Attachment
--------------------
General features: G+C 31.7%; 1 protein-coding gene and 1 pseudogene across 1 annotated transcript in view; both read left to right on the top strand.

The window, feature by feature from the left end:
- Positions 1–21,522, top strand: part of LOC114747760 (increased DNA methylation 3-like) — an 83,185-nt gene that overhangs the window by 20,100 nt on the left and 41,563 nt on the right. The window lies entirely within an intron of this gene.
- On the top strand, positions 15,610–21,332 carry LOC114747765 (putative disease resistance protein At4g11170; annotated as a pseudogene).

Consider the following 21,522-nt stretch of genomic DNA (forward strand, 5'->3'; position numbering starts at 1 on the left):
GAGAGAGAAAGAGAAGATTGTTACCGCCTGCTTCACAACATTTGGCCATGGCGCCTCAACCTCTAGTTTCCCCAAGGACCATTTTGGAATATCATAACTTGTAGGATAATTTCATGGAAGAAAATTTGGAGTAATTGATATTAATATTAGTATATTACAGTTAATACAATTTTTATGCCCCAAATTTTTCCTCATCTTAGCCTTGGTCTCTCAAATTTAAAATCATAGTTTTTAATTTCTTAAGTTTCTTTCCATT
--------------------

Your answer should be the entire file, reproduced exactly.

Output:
General features: G+C 31.7%; 1 protein-coding gene and 1 pseudogene across 1 annotated transcript in view; both read left to right on the top strand.

The window, feature by feature from the left end:
- Positions 1–21,522, top strand: part of LOC114747760 (increased DNA methylation 3-like) — an 83,185-nt gene that overhangs the window by 20,100 nt on the left and 41,563 nt on the right. The window lies entirely within an intron of this gene.
- On the top strand, positions 15,610–21,332 carry LOC114747765 (putative disease resistance protein At4g11170; annotated as a pseudogene).

Consider the following 21,522-nt stretch of genomic DNA (forward strand, 5'->3'; position numbering starts at 1 on the left):
GAGAGAGAAAGAGAAGATTGTTACCGCCTGCTTCACAACATTTGGCCATGGCGCCTCAACCTCTAGTTTCCCCAAGGACCATTTTGGAATATCATAACTTGTAGGATAATTTCATGGAAGAAAATTTGGAGTAATTGATATTAATATTAGTATATTACAGTTAATACAATTTTTATGCCCCAAATTTTTCCTCATCTTAGCCTTGGTCTCTCAAATTTAAAATCATAGTTTTTAATTTCTTAAGTTTCTTTCCATT